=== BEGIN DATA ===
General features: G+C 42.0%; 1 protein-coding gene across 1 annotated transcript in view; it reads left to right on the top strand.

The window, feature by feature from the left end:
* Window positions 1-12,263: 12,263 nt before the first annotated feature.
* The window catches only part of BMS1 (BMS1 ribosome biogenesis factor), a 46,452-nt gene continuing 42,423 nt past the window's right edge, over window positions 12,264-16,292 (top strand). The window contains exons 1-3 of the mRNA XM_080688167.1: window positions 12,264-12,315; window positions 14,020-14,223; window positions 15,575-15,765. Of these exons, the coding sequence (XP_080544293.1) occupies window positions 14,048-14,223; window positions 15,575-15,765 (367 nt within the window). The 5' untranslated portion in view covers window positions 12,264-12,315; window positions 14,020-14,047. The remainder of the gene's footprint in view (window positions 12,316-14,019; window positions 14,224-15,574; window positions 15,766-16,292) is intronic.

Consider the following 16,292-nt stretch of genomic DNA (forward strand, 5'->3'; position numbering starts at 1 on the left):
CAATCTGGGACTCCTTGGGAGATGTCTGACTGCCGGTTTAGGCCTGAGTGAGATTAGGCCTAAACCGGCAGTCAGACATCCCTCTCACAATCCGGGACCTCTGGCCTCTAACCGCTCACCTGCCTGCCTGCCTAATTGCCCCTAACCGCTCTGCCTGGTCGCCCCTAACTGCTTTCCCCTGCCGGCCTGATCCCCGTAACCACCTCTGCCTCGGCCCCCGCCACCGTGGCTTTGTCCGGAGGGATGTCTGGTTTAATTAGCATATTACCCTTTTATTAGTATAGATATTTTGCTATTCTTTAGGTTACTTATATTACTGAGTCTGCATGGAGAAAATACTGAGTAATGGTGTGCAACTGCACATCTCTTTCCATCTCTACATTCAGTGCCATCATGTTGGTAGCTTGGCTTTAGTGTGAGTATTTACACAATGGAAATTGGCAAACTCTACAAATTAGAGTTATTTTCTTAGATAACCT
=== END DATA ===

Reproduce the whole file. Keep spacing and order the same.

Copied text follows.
General features: G+C 42.0%; 1 protein-coding gene across 1 annotated transcript in view; it reads left to right on the top strand.

The window, feature by feature from the left end:
* Window positions 1-12,263: 12,263 nt before the first annotated feature.
* The window catches only part of BMS1 (BMS1 ribosome biogenesis factor), a 46,452-nt gene continuing 42,423 nt past the window's right edge, over window positions 12,264-16,292 (top strand). The window contains exons 1-3 of the mRNA XM_080688167.1: window positions 12,264-12,315; window positions 14,020-14,223; window positions 15,575-15,765. Of these exons, the coding sequence (XP_080544293.1) occupies window positions 14,048-14,223; window positions 15,575-15,765 (367 nt within the window). The 5' untranslated portion in view covers window positions 12,264-12,315; window positions 14,020-14,047. The remainder of the gene's footprint in view (window positions 12,316-14,019; window positions 14,224-15,574; window positions 15,766-16,292) is intronic.

Consider the following 16,292-nt stretch of genomic DNA (forward strand, 5'->3'; position numbering starts at 1 on the left):
CAATCTGGGACTCCTTGGGAGATGTCTGACTGCCGGTTTAGGCCTGAGTGAGATTAGGCCTAAACCGGCAGTCAGACATCCCTCTCACAATCCGGGACCTCTGGCCTCTAACCGCTCACCTGCCTGCCTGCCTAATTGCCCCTAACCGCTCTGCCTGGTCGCCCCTAACTGCTTTCCCCTGCCGGCCTGATCCCCGTAACCACCTCTGCCTCGGCCCCCGCCACCGTGGCTTTGTCCGGAGGGATGTCTGGTTTAATTAGCATATTACCCTTTTATTAGTATAGATATTTTGCTATTCTTTAGGTTACTTATATTACTGAGTCTGCATGGAGAAAATACTGAGTAATGGTGTGCAACTGCACATCTCTTTCCATCTCTACATTCAGTGCCATCATGTTGGTAGCTTGGCTTTAGTGTGAGTATTTACACAATGGAAATTGGCAAACTCTACAAATTAGAGTTATTTTCTTAGATAACCT